Case study: debugging failed assertRaises bug

Steven D'Aprano steve+comp.lang.python at
Tue Apr 26 08:05:10 CEST 2011

I've just spent two hours banging my head against what I *thought* 
(wrongly!) was a spooky action-at-a-distance bug in unittest, so I 
thought I'd share it with anyone reading.

I have a unit test which I inherit from a mixin class that looks 
something like this:

    def testBadArgType(self):
        # Test failures with bad argument types.
        for d in (None, 23, object(), "spam"):
            self.assertRaises(TypeError, self.func, d)

Seems pretty simple, right? But it was mysteriously failing with one of 
my functions. The first problem is that assertRaises doesn't take a 
custom error message when it fails, so all I was seeing was this:

Traceback (most recent call last):
  File "src/", line 1122, in testBadArgType
    self.assertRaises(TypeError, self.func, d)
AssertionError: TypeError not raised by <lambda>

Don't be put off by the lambda. That's just a thin wrapper around the 
function I actually am testing: the mixin test class assumes the test 
function takes a single argument, but my function actually requires two. 
So I use a lambda as a wrapper to provide the second argument.

Since I'm pretty sure that my function really does fail with TypeError, I 
add a line to fail *hard*. Immediately before the assertRaises, I add an 
extra call like this: 

_ = self.func(d)
Sure enough, it fails on the direct call to self.func, but not on the 
assertRaises. Now I'm getting seriously weirded out: if I call the test 
function (or its wrapper) directly, I get the expected TypeError, but if 
I call it via assertRaises, it doesn't raise.

So I bang away on the test for a while, replace the assertRaises with an 
assertEqual, and sure enough the assertEqual fails with an exception. At 
this point I'm *convinced* it's some weird bug in unittest, and I'm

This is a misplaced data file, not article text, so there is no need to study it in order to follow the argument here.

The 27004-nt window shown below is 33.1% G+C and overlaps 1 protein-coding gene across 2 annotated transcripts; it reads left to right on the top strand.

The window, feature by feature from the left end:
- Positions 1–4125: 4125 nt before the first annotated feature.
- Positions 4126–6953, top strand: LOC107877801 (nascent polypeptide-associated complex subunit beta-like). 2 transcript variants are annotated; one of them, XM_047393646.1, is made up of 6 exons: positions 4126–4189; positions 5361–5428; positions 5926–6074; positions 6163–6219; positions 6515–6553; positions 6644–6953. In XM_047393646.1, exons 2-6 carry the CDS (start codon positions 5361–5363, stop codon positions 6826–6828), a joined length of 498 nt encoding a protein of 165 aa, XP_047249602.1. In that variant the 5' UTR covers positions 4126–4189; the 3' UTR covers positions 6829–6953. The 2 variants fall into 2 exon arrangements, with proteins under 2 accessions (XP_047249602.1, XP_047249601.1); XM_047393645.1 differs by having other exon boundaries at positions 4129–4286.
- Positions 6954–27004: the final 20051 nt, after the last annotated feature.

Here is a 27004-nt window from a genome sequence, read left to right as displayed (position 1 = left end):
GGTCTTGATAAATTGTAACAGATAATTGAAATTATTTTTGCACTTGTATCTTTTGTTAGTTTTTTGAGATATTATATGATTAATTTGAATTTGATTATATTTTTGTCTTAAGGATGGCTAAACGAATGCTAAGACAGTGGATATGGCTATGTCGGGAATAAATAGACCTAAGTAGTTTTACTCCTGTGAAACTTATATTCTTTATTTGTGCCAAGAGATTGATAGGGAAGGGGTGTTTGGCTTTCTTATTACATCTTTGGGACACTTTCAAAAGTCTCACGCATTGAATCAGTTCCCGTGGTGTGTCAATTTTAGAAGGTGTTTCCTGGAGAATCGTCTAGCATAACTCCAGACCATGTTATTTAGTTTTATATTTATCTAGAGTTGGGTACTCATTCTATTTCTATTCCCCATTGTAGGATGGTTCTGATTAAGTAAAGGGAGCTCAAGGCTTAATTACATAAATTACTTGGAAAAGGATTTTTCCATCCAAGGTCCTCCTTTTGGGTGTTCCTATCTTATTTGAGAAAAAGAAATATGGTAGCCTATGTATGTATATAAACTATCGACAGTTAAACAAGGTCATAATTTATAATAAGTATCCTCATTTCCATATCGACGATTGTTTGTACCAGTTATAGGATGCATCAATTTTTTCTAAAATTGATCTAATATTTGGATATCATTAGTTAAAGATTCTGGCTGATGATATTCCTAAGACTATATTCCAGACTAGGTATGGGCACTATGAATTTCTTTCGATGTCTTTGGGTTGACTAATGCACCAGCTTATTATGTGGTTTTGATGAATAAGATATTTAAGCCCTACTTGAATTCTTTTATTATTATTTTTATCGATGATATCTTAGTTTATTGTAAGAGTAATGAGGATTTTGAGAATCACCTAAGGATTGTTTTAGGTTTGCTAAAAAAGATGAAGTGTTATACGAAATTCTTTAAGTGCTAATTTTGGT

trying to come up with a short example so I can raise a bug report. But I 
can't replicate the bug.

So I ended up putting this in my test code:

            # This next line now PASSES (i.e. exception is raised),
            # but ONLY if it is followed by another (failing) test!
            self.assertRaises(Exception, self.func, d)
            self.assertEqual(self.func(d), 100)

and was nearly ready to throw in the towel and just flag the test as 
"skipped" and deal with it later, when I thought of the good old 
fashioned "add some prints inside your code". That's a bit trickier for 
unittest, because it prints its output to stderr rather than stdout, but 
in Python 3 that's easy to deal with. So I ended up with:

            func = self.func
            print("expecting TypeError ", end='', file=sys.stderr)
                _ = func(d)
            except TypeError:
                # I expect TypeError.
                print("and got it ", end='', file=sys.stderr)
                print("but got %r " % _, end='', file=sys.stderr)
            # This FAILS (i.e. no exception is raised).
            self.assertRaises(TypeError, func, d)

and unit test prints:

......................... expecting TypeError and got it expecting 
TypeError and got it expecting TypeError and got it expecting TypeError 
but got 'm' F......................................................
FAIL: testBadArgType (__main__.QuantileBehaviourTest)
Traceback (most recent call last):
  File "src/", line 1122, in testBadArgType
    self.assertRaises(TypeError, func, d)
AssertionError: TypeError not raised by <lambda>


That explains everything, even the spooky action-at-a-distance stuff. It 
is a bug in my own code, not unittest, not the mixin, not the lambda, but 
my function should be failing when called with a string but doesn't.

So, lessons learned...

(1) assertRaises REALLY needs a better error message. If not a custom 
message, at least it should show the result it got instead of an 

(2) Never underestimate the power of print. Sticking a print statement in 
the middle of problematic code is a powerful debugging technique.

(3) If you think you've found a bug in Python, it almost certainly is a 
bug in your own code. I knew that already, but now I have the scars to 
prove it.

(4) Unit tests should test one thing, not four. I thought my loop over 
four different "bad input" arguments was one conceptual test, and that 
ended up biting me. If the failing test was "testBadArgTypeStr" I would 
have realised what was going on much faster. 

(5) There's only so many tiny little tests you can write before your head 
explodes, so I'm going to keep putting "for arg in spam" loops in my 
tests. But now I know to unroll those suckers into individual tests on 
the first sign of trouble.


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